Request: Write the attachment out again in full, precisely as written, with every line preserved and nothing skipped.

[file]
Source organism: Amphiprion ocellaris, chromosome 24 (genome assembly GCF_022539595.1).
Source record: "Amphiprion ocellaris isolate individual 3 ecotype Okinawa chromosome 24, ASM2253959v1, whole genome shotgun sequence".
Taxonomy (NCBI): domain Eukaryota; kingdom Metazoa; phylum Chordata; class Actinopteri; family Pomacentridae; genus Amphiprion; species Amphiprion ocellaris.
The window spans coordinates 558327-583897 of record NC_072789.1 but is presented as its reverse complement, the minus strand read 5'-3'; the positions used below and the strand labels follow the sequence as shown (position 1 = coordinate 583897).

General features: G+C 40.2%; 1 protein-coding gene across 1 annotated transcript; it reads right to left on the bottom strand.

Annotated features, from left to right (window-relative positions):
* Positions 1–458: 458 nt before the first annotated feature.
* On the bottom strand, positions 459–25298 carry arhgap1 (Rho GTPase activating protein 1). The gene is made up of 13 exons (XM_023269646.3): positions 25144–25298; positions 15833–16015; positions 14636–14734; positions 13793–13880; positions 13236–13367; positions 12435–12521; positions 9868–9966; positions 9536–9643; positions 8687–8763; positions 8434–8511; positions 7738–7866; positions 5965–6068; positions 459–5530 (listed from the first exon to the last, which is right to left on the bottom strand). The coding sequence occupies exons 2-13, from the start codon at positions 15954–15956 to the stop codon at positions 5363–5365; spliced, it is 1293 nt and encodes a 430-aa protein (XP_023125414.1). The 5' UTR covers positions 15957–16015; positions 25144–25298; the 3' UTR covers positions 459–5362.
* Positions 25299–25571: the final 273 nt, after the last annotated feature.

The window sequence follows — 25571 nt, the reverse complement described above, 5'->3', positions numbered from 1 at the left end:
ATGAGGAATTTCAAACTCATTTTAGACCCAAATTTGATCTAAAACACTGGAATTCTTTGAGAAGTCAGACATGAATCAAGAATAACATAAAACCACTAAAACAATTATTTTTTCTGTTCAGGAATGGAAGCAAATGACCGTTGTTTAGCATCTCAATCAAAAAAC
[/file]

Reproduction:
Source organism: Amphiprion ocellaris, chromosome 24 (genome assembly GCF_022539595.1).
Source record: "Amphiprion ocellaris isolate individual 3 ecotype Okinawa chromosome 24, ASM2253959v1, whole genome shotgun sequence".
Taxonomy (NCBI): domain Eukaryota; kingdom Metazoa; phylum Chordata; class Actinopteri; family Pomacentridae; genus Amphiprion; species Amphiprion ocellaris.
The window spans coordinates 558327-583897 of record NC_072789.1 but is presented as its reverse complement, the minus strand read 5'-3'; the positions used below and the strand labels follow the sequence as shown (position 1 = coordinate 583897).

General features: G+C 40.2%; 1 protein-coding gene across 1 annotated transcript; it reads right to left on the bottom strand.

Annotated features, from left to right (window-relative positions):
* Positions 1–458: 458 nt before the first annotated feature.
* On the bottom strand, positions 459–25298 carry arhgap1 (Rho GTPase activating protein 1). The gene is made up of 13 exons (XM_023269646.3): positions 25144–25298; positions 15833–16015; positions 14636–14734; positions 13793–13880; positions 13236–13367; positions 12435–12521; positions 9868–9966; positions 9536–9643; positions 8687–8763; positions 8434–8511; positions 7738–7866; positions 5965–6068; positions 459–5530 (listed from the first exon to the last, which is right to left on the bottom strand). The coding sequence occupies exons 2-13, from the start codon at positions 15954–15956 to the stop codon at positions 5363–5365; spliced, it is 1293 nt and encodes a 430-aa protein (XP_023125414.1). The 5' UTR covers positions 15957–16015; positions 25144–25298; the 3' UTR covers positions 459–5362.
* Positions 25299–25571: the final 273 nt, after the last annotated feature.

The window sequence follows — 25571 nt, the reverse complement described above, 5'->3', positions numbered from 1 at the left end:
ATGAGGAATTTCAAACTCATTTTAGACCCAAATTTGATCTAAAACACTGGAATTCTTTGAGAAGTCAGACATGAATCAAGAATAACATAAAACCACTAAAACAATTATTTTTTCTGTTCAGGAATGGAAGCAAATGACCGTTGTTTAGCATCTCAATCAAAAAAC